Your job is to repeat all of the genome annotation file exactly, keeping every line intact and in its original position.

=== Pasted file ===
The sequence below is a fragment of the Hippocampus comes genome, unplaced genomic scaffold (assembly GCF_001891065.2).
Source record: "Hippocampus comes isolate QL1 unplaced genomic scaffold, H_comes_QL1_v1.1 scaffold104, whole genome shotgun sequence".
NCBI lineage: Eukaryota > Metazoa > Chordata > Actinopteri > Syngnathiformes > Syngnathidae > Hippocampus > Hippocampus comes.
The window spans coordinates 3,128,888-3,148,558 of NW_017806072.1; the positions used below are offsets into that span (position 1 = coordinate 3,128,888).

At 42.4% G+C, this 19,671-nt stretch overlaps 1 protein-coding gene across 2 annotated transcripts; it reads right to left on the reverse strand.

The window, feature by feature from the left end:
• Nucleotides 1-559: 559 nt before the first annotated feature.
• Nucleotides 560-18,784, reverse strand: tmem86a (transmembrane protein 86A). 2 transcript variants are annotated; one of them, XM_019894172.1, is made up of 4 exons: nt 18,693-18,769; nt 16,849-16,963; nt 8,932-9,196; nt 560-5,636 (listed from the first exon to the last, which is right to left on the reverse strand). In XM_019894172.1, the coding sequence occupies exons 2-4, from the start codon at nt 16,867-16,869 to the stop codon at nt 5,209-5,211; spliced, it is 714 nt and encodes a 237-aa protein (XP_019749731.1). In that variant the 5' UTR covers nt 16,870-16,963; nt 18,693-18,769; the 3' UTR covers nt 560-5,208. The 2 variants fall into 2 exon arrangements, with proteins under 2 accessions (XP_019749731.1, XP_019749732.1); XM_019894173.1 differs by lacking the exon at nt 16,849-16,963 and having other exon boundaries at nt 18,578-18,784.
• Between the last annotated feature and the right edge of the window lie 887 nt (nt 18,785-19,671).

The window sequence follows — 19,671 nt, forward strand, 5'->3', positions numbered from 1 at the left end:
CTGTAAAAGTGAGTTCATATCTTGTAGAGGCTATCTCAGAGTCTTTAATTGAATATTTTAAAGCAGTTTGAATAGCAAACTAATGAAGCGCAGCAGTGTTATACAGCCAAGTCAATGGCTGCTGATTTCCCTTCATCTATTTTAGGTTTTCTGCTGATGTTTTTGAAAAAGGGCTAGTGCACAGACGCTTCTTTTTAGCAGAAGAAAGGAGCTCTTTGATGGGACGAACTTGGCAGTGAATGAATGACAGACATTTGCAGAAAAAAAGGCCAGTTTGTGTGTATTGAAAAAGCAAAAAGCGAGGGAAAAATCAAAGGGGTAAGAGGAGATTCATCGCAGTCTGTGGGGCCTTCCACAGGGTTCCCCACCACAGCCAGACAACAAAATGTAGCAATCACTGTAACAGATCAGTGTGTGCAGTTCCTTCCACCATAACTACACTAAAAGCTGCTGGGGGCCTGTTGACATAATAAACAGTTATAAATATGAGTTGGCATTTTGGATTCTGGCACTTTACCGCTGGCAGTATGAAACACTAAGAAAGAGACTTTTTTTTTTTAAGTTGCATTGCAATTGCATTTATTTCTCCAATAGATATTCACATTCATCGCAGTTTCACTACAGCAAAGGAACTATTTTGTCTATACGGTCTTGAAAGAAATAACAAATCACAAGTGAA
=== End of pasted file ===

The sequence below is a fragment of the Hippocampus comes genome, unplaced genomic scaffold (assembly GCF_001891065.2).
Source record: "Hippocampus comes isolate QL1 unplaced genomic scaffold, H_comes_QL1_v1.1 scaffold104, whole genome shotgun sequence".
NCBI lineage: Eukaryota > Metazoa > Chordata > Actinopteri > Syngnathiformes > Syngnathidae > Hippocampus > Hippocampus comes.
The window spans coordinates 3,128,888-3,148,558 of NW_017806072.1; the positions used below are offsets into that span (position 1 = coordinate 3,128,888).

At 42.4% G+C, this 19,671-nt stretch overlaps 1 protein-coding gene across 2 annotated transcripts; it reads right to left on the reverse strand.

The window, feature by feature from the left end:
• Nucleotides 1-559: 559 nt before the first annotated feature.
• Nucleotides 560-18,784, reverse strand: tmem86a (transmembrane protein 86A). 2 transcript variants are annotated; one of them, XM_019894172.1, is made up of 4 exons: nt 18,693-18,769; nt 16,849-16,963; nt 8,932-9,196; nt 560-5,636 (listed from the first exon to the last, which is right to left on the reverse strand). In XM_019894172.1, the coding sequence occupies exons 2-4, from the start codon at nt 16,867-16,869 to the stop codon at nt 5,209-5,211; spliced, it is 714 nt and encodes a 237-aa protein (XP_019749731.1). In that variant the 5' UTR covers nt 16,870-16,963; nt 18,693-18,769; the 3' UTR covers nt 560-5,208. The 2 variants fall into 2 exon arrangements, with proteins under 2 accessions (XP_019749731.1, XP_019749732.1); XM_019894173.1 differs by lacking the exon at nt 16,849-16,963 and having other exon boundaries at nt 18,578-18,784.
• Between the last annotated feature and the right edge of the window lie 887 nt (nt 18,785-19,671).

The window sequence follows — 19,671 nt, forward strand, 5'->3', positions numbered from 1 at the left end:
CTGTAAAAGTGAGTTCATATCTTGTAGAGGCTATCTCAGAGTCTTTAATTGAATATTTTAAAGCAGTTTGAATAGCAAACTAATGAAGCGCAGCAGTGTTATACAGCCAAGTCAATGGCTGCTGATTTCCCTTCATCTATTTTAGGTTTTCTGCTGATGTTTTTGAAAAAGGGCTAGTGCACAGACGCTTCTTTTTAGCAGAAGAAAGGAGCTCTTTGATGGGACGAACTTGGCAGTGAATGAATGACAGACATTTGCAGAAAAAAAGGCCAGTTTGTGTGTATTGAAAAAGCAAAAAGCGAGGGAAAAATCAAAGGGGTAAGAGGAGATTCATCGCAGTCTGTGGGGCCTTCCACAGGGTTCCCCACCACAGCCAGACAACAAAATGTAGCAATCACTGTAACAGATCAGTGTGTGCAGTTCCTTCCACCATAACTACACTAAAAGCTGCTGGGGGCCTGTTGACATAATAAACAGTTATAAATATGAGTTGGCATTTTGGATTCTGGCACTTTACCGCTGGCAGTATGAAACACTAAGAAAGAGACTTTTTTTTTTTAAGTTGCATTGCAATTGCATTTATTTCTCCAATAGATATTCACATTCATCGCAGTTTCACTACAGCAAAGGAACTATTTTGTCTATACGGTCTTGAAAGAAATAACAAATCACAAGTGAA